He started 2014 with a promising 6.5/11 at the category 20 Tata Steel (2014), placing =2nd behind Levon Aronian and 3rd on tiebreak behind Anish Giri. In April he participated in the inaugural Gashimov Memorial (2014), a category 22 6-player DRR event instituted to commemorate the late Azeri grandmaster, and finished =3rd with 5/10 behind Carlsen and Caruana, drawing all his games. He backed up his win at Stavanger in 2013 with another outright win at the next incarnation of that event in 2014, namely the Norway Chess Tournament (2014), scoring 6/9, again a half point ahead of Carlsen.

Championships

<National> The then 13 year old Grandmaster came =2nd-9th in the 2003 Ukrainian Men’s Championship with 6.5/9. He lost an Armageddon blitz tiebreak to Nepomniachtchi at the Russian Championship Superfinal (2010) to place 2nd and then came =3rd with 4/7 in the Russian Superfinals (2011). In 2012, he came =1st in the Russian Superfinals (2012), but came 2nd in the round robin Russian Superfinals (Tiebreak) (2012) to place 2nd in the championship behind the winner, and therefore the 2012 Russian Champion, Dmitry Andreikin. He scored 4.5/9 to place =6th at the Russian Superfinals (2013).

<Continental>: Karjakin came 4th in the 6th European Individual Championship (2005).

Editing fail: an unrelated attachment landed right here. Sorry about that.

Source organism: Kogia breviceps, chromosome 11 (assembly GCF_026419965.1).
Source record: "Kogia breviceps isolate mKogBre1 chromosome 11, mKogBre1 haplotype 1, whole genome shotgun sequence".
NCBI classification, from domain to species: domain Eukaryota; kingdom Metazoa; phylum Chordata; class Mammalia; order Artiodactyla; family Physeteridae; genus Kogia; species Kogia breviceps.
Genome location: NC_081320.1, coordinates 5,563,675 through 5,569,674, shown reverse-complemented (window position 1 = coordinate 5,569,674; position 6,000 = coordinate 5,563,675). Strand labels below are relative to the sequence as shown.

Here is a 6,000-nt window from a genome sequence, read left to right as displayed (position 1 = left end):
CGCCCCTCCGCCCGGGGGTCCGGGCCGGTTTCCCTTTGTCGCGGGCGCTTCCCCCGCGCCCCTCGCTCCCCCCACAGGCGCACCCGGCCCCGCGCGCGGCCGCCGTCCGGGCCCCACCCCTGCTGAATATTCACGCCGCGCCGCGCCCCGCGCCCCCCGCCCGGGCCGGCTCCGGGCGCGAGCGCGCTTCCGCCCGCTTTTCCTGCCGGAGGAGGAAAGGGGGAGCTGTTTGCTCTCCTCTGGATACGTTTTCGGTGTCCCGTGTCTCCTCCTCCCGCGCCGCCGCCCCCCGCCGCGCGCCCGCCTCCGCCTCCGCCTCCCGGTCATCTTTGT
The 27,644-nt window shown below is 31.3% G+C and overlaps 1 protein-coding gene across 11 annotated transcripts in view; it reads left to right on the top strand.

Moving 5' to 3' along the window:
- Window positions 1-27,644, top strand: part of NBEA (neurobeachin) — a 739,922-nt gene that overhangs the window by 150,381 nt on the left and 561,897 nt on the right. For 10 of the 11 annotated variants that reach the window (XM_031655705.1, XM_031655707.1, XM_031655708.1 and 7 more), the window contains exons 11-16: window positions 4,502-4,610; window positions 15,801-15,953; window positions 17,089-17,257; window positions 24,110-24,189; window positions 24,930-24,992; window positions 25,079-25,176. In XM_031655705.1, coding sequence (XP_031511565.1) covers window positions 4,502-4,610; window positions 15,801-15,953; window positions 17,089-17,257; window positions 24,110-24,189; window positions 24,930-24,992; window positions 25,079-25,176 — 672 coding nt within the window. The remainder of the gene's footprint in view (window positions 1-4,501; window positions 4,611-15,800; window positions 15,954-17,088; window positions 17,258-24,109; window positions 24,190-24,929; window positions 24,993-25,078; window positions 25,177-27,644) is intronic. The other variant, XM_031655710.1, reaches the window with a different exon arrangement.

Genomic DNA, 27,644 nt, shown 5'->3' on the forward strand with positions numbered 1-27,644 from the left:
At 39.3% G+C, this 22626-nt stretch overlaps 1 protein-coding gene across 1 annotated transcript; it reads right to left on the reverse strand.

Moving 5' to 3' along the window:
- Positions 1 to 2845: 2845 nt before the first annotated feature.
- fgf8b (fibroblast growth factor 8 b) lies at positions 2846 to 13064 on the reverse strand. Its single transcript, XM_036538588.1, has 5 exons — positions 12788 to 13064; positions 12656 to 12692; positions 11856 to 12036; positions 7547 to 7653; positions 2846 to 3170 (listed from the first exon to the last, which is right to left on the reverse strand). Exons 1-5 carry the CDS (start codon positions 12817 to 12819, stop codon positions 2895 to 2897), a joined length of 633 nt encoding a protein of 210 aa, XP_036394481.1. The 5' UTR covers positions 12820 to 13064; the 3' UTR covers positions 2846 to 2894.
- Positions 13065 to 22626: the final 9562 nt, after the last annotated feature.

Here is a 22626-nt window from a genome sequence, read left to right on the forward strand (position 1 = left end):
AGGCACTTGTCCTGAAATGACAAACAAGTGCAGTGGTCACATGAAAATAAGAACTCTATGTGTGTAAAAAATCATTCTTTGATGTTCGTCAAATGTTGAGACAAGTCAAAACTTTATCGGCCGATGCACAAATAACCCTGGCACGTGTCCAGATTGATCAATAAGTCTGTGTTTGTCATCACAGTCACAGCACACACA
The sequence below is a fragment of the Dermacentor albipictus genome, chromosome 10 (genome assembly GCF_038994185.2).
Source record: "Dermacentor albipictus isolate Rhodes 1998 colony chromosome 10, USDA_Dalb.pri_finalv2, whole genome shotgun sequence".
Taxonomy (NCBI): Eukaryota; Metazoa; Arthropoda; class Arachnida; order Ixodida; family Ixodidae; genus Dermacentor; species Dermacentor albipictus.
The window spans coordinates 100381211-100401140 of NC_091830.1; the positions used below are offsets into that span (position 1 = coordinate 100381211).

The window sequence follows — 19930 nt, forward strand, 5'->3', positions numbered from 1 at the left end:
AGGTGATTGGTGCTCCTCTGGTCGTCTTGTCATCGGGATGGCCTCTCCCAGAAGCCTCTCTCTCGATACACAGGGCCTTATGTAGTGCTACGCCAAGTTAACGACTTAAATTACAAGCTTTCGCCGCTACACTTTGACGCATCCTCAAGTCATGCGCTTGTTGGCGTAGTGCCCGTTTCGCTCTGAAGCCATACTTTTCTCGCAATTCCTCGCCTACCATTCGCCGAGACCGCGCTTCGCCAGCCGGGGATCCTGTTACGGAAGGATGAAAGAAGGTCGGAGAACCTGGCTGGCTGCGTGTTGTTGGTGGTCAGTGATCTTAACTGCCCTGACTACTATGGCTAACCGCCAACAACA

<Age championships>: Karjakin won the U10 European Championship in 1999 and placed =2nd in the U10 World Championship in 2000. In 2001 the 11-year old FM won the U12 World Championship, the Ukrainian U14 championship, competed in the Ukrainian U20 championship, scoring 5/10 and coming =5th and in the 2001 European U14 championship he came =1st (2nd on count back) behind Borki Predojevic.

<World championships>: Karjakin played in the FIDE World Championship Knockout Tournament (2004) but was eliminated in the first round by Mikhail Kobalia. He has reached the semi-finals in two subsequent World Cups, losing to Alexey Shirov in the World Chess Cup (2007) and to Boris Gelfand in the World Cup (2009). His results in the latter qualified him for participation in the World Cup (2011), where he defeated Mejdi Kaabi and Wesley So in the first two rounds, but was eliminated from the Cup when he lost to Judit Polgar in the third round. He qualified by rating to play in the World Cup (2013) and defeated Moroccan IM Sebbar Ali in the first round, Indian GM Krishnan Sasikiran in the second round, and Ukrainian GM Pavel Eljanov in the third round. However he was eliminated in the Round of 16 (round 4) by compatriot GM Dmitry Andreikin. Nevertheless, the qualification of Vladimir Kramnik for the World Chess Championship Candidates (2014) by reason of reaching the final of the Cup, allowed Karjakin's qualification as a rating reserve into that Candidates event. There, he placed outright second behind Anand with 7.5/14, and with Anand was the only player to score more than 50%.

<2008-2010 FIDE Grand Prix series>: Karjakin’s performance in the Grand Prix series 2008-10 was mediocre by his standards. He was 10th at the Baku Grand Prix (2008), 7th at FIDE Grand Prix (2008) in Sochi, 10th at the 4th FIDE Grand Prix (2009) in Nalchik and 7th at the FIDE Jermuk Grand Prix (2009). The combined points from these results were insufficient for him to be seeded into the 2011 Candidates.